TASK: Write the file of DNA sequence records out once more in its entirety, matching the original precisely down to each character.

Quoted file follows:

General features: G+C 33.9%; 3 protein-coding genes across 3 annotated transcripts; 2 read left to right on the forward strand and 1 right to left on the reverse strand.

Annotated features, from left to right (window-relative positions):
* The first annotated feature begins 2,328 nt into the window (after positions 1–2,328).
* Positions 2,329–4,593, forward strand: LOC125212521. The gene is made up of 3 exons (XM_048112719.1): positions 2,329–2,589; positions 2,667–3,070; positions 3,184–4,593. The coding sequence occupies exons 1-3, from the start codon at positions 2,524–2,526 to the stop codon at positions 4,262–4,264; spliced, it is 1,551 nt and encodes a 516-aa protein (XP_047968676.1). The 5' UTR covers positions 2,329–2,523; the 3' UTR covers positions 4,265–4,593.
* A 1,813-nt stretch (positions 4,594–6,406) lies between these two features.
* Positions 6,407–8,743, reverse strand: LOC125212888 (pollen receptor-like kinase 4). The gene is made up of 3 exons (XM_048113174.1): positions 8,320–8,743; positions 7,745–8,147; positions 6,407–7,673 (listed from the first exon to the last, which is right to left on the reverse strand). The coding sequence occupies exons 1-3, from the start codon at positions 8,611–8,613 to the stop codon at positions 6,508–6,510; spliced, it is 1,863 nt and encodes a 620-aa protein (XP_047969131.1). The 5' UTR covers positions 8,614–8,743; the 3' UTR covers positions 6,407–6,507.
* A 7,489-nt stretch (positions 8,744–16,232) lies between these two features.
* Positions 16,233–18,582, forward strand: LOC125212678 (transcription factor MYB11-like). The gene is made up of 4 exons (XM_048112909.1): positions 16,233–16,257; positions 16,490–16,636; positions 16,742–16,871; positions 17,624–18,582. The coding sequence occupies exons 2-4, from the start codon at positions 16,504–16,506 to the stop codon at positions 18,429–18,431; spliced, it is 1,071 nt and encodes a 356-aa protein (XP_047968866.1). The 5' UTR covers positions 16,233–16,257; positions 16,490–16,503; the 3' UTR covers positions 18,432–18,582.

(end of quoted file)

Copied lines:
General features: G+C 33.9%; 3 protein-coding genes across 3 annotated transcripts; 2 read left to right on the forward strand and 1 right to left on the reverse strand.

Annotated features, from left to right (window-relative positions):
* The first annotated feature begins 2,328 nt into the window (after positions 1–2,328).
* Positions 2,329–4,593, forward strand: LOC125212521. The gene is made up of 3 exons (XM_048112719.1): positions 2,329–2,589; positions 2,667–3,070; positions 3,184–4,593. The coding sequence occupies exons 1-3, from the start codon at positions 2,524–2,526 to the stop codon at positions 4,262–4,264; spliced, it is 1,551 nt and encodes a 516-aa protein (XP_047968676.1). The 5' UTR covers positions 2,329–2,523; the 3' UTR covers positions 4,265–4,593.
* A 1,813-nt stretch (positions 4,594–6,406) lies between these two features.
* Positions 6,407–8,743, reverse strand: LOC125212888 (pollen receptor-like kinase 4). The gene is made up of 3 exons (XM_048113174.1): positions 8,320–8,743; positions 7,745–8,147; positions 6,407–7,673 (listed from the first exon to the last, which is right to left on the reverse strand). The coding sequence occupies exons 1-3, from the start codon at positions 8,611–8,613 to the stop codon at positions 6,508–6,510; spliced, it is 1,863 nt and encodes a 620-aa protein (XP_047969131.1). The 5' UTR covers positions 8,614–8,743; the 3' UTR covers positions 6,407–6,507.
* A 7,489-nt stretch (positions 8,744–16,232) lies between these two features.
* Positions 16,233–18,582, forward strand: LOC125212678 (transcription factor MYB11-like). The gene is made up of 4 exons (XM_048112909.1): positions 16,233–16,257; positions 16,490–16,636; positions 16,742–16,871; positions 17,624–18,582. The coding sequence occupies exons 2-4, from the start codon at positions 16,504–16,506 to the stop codon at positions 18,429–18,431; spliced, it is 1,071 nt and encodes a 356-aa protein (XP_047968866.1). The 5' UTR covers positions 16,233–16,257; positions 16,490–16,503; the 3' UTR covers positions 18,432–18,582.